Personal security during transport requires private vehicles, personal routes, video monitoring, and no waiting at stops

Submitted by john on Mon, 16/12/2019 - 19:52
assaults

From the ABS survey, assaults in Victoria, were estimated at 257,000, and for females: 38% felt unsafe while walking, whereas 33% felt safe; 11% felt unsafe waiting at stops, whereas 22% felt safe; and 27% felt unsafe on public transport, whereas 24% felt safe. Of the violence toward females, 91,000 was from known persons and 32,000 from strangers.

Charges for assaults are recorded by police, and were previously dissected by cars, public transport and the street. Walking to transport or waiting at stops was not separately identified. Estimates shown here, are related to transport, are made from assaults by type, and are increasing. Recent reporting of the charges is dissected into domestic violence and stranger violence categories, with half the assaults being in each. Protective Service Officers have been used to patrol train stations, but they can’t be everywhere. Low proportions of people feel safe on public transport at night. Costing of assaults has not included all factors and the cost of assaults in Melbourne is estimated at ~$60M, much less than crash costs.

There is considerable under-reporting of assaults. Current projects for public transport increase exposure to strangers, with high volume transport, designed for crush loading, requiring more changes of vehicle, have greater wait times, have longer distances to walk, and very little video surveillance. This standard of security will never be acceptable to the public and reliance on PSO’s without structural changes to the system is not enough. Only private vehicles will suffice.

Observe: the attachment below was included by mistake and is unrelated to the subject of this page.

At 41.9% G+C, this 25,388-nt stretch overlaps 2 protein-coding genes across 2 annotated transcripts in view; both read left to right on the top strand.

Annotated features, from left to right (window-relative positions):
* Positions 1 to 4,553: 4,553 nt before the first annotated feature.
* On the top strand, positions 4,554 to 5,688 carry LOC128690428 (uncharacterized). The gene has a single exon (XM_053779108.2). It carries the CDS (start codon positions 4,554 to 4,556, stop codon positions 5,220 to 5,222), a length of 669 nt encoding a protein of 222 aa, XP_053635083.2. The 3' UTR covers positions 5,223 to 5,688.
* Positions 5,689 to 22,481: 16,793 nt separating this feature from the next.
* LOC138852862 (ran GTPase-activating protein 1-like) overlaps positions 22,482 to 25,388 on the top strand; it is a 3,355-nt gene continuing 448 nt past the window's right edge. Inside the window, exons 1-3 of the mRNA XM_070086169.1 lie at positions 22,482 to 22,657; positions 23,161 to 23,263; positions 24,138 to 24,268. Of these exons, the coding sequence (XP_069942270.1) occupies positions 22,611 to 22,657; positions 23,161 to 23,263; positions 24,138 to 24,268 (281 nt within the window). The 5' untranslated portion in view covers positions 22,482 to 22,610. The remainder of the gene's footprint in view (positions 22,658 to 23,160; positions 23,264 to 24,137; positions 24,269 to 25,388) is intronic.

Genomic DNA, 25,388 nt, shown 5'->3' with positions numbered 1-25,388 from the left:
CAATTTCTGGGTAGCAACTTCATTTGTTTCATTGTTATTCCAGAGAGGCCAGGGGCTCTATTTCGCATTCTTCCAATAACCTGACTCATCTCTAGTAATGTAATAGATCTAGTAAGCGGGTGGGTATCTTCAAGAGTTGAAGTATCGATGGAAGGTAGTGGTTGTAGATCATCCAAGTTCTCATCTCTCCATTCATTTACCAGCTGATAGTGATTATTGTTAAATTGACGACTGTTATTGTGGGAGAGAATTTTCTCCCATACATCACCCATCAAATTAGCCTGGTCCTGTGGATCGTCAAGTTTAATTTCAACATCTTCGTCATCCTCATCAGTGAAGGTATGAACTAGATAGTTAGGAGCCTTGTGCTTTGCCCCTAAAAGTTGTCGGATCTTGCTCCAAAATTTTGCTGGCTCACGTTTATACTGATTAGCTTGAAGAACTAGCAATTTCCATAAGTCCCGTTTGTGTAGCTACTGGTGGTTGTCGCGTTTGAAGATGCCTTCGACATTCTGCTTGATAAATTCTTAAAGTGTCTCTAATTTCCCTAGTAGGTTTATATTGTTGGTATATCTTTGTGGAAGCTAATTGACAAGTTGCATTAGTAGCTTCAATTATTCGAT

The strategy proposed is to reduce exposure to strangers with private vehicles, and personal routes from origin to destination, without vehicle change, with vehicles on demand at stops to avoid waiting, and to have stops close to home and destination, say within 100m at destinations and 300m near homes, to minimise exposure when walking.

Video monitoring with audio communication is proposed for inside and outside of vehicles and at stops. Communication is proposed with the control room and with PSO’s. Real-time facial recognition and integration with public lighting should also be provided. Privacy concerns associated with facial recognition and video recording will need to be taken on board with appropriate use and storage of the information, under the supervision of Police. Vehicles should transport offenders to custody.

The strategy proposed to counter domestic violence is by using word recognition software to identify lack of respect and to “call it out”, progressing to reporting and follow-up.

Requirements: To reduce assaults: vehicles must be private; have personal routes; have video monitoring with real-time facial recognition; and always be available at stops, that are at close proximity to origins and destinations. Video monitoring and audio communication is required to the control room and to PSO’s. Response to facial recognition should include transporting offenders to custody. Identifying and reporting domestic violence will require developments.

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